This is a good way to set up a script so that you can apply it to different situations.  This is a simple example of how to parameterize your script – its taken from a Microsoft blog that extends the concept and shows how to use Azure Powershell to supply the parameters externally to the U-SQL script when it is executed.
Here’s the original script prior to adding in parameters:

@searchlog = EXTRACT UserId int,
                    Start DateTime,
                    Department string,
                    Query string,
                    Duration int,
                    Urls string,
                    ClickedUrls string
              FROM "/Input/input.tsv"
              USING Extractors.Tsv();
@searchlogFiltered = SELECT *
                      FROM @searchlog
                      WHERE Department == "Finance"
                      AND Duration >= 5;
OUTPUT @searchlogFiltered
 TO "/Output/output.tsv"
 USING Outputters.Tsv();

Now we add in parameters for @Department, @Duration, and @StartDateTime, along with some default values (by using the DECLARE EXTERNAL keywords).  We also move the input and output paths into their own variables.

DECLARE EXTERNAL @Department string = "Finance";
DECLARE EXTERNAL @Duration int = 2;
DECLARE EXTERNAL @StartDateTime DateTime = new DateTime(2017, 10, 1, 0, 0, 0, 0);
DECLARE @input string = "/Input/input.tsv";
DECLARE @output string = "/Output/output.tsv";
@searchlog = EXTRACT UserId int,
                    Start DateTime,
                    Department string,
                    Query string,
                    Duration int,
                    Urls string,
                    ClickedUrls string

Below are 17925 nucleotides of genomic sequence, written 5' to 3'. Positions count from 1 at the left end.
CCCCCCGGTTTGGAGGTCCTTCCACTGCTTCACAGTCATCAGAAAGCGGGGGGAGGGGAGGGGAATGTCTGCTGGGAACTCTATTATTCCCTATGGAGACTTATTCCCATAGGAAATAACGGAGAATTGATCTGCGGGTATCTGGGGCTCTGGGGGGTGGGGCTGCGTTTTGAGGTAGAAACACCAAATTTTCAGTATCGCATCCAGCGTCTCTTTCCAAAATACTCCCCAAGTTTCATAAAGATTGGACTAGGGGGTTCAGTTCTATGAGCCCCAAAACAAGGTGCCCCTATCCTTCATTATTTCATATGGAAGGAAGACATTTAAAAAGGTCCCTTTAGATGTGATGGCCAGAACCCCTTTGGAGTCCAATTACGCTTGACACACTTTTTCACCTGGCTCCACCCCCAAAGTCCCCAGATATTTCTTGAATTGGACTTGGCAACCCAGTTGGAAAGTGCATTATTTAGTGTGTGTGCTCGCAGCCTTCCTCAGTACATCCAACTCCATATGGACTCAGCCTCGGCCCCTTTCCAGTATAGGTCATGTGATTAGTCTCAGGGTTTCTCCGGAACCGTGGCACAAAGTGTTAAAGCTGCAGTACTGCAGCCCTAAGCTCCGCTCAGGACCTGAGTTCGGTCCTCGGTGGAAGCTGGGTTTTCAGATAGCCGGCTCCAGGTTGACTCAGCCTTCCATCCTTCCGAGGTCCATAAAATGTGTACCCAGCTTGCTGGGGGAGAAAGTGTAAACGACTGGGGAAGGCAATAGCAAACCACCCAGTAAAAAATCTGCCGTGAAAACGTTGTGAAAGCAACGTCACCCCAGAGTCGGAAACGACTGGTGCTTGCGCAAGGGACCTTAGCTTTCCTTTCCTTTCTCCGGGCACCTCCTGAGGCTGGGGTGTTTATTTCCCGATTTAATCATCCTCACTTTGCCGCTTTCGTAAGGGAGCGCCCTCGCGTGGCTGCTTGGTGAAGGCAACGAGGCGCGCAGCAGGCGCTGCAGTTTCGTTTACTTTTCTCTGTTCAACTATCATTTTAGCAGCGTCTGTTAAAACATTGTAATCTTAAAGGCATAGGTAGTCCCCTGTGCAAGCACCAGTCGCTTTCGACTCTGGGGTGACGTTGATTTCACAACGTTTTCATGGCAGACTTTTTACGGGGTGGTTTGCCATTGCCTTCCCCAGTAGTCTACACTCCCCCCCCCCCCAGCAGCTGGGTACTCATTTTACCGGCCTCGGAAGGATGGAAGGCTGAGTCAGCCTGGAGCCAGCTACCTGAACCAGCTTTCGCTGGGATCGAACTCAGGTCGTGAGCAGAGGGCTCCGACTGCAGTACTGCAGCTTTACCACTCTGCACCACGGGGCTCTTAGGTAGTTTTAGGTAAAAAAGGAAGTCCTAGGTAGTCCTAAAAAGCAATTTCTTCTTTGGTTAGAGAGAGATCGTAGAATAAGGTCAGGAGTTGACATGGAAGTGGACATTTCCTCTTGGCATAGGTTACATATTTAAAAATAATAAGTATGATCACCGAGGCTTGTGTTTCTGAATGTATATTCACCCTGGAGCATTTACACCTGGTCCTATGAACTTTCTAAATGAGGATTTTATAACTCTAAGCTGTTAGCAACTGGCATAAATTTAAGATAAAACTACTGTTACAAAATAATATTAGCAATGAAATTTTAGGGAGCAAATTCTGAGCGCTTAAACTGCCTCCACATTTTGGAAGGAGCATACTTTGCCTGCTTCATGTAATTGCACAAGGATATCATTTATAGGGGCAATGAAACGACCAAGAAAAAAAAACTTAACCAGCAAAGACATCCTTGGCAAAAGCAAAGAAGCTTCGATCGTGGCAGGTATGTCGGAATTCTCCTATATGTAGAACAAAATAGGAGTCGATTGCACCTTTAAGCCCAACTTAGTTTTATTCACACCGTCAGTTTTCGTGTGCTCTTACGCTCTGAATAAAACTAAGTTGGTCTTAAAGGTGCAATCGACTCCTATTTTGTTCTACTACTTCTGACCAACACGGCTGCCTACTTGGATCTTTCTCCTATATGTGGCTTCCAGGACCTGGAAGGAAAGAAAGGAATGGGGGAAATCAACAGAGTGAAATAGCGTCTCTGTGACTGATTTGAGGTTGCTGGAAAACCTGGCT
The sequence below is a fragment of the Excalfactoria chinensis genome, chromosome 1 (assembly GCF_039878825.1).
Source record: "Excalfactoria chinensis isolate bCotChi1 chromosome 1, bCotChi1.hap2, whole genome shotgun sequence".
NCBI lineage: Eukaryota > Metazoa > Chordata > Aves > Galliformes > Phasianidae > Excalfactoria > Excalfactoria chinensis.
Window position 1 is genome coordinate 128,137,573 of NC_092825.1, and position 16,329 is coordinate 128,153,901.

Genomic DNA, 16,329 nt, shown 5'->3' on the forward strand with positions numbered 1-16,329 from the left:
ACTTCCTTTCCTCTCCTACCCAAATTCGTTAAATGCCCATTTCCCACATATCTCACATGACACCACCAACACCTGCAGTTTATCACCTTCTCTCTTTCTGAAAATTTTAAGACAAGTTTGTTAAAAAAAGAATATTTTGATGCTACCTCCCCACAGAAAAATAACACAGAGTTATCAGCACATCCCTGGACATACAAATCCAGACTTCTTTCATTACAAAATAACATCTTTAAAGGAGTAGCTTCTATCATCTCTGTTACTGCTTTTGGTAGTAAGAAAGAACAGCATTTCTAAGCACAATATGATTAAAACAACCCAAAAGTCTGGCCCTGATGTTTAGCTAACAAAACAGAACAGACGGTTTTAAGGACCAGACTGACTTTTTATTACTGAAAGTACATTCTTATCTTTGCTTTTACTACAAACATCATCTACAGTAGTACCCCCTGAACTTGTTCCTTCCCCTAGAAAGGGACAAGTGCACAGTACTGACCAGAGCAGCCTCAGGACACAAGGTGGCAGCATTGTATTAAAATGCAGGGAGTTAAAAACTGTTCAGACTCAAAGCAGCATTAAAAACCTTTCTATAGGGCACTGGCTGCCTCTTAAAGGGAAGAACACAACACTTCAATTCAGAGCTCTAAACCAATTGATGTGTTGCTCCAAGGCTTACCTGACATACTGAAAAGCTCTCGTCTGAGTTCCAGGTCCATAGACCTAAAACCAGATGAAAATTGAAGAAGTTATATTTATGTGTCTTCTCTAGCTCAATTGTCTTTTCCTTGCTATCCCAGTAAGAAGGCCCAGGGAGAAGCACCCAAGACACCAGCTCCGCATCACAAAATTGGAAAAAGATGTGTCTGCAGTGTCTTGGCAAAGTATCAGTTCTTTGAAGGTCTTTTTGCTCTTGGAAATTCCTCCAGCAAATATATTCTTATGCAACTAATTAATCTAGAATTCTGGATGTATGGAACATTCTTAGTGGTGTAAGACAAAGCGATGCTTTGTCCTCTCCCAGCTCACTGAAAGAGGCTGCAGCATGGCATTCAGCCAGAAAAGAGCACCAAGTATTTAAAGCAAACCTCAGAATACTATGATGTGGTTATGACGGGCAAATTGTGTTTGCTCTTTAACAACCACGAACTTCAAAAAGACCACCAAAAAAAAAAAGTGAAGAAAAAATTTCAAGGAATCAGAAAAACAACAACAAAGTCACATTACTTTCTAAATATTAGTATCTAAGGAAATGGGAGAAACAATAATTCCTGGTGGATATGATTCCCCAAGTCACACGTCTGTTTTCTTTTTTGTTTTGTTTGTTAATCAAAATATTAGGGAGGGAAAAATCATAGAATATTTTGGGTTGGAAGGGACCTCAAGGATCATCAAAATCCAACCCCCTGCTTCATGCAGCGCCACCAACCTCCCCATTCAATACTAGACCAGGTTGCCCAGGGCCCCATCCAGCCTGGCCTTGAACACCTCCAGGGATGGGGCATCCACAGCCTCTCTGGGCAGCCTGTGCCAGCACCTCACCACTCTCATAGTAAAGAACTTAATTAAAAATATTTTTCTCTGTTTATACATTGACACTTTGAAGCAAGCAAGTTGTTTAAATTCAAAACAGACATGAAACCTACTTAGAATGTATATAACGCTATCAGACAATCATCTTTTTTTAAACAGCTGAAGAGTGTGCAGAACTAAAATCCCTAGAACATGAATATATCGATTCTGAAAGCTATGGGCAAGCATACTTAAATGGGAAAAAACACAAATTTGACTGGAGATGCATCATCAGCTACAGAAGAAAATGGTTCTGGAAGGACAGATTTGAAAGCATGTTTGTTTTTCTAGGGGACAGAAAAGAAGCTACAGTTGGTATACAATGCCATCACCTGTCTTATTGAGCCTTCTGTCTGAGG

FROM @input
              USING Extractors.Tsv();
@searchlogFiltered = SELECT *
                      FROM @searchlog
                      WHERE Department == @Department
                        AND Duration >= @Duration
                        AND Start >= @StartDateTime;
OUTPUT @searchlogFiltered
 TO @output
 USING Outputters.Tsv();

Migrating the database

This is the same process as detailed in the Export a U-SQL Database section above, except that you’re exporting the local database (make sure you do it from the Server Explorer and not the Cloud Explorer – both let you see your databases, but only the Server Explorer will give you the option to export).  After that, it’s simply a matter of uploading the exported resources to the Azure Data Lake Store of the desired ADLA and submitting the U-SQL script.
Hopefully, this article has given you further help and hints for working with U-SQL and Azure Data Lake Analytics.
Until de next de time, bork, bork, bork.
– Brent

Brent is a data warehouse developer who uses Azure, SQL and AWS a fair bit. He is also a wizard with power automate.

Connect with Brent on LinkedIn or read some of his other blogs here.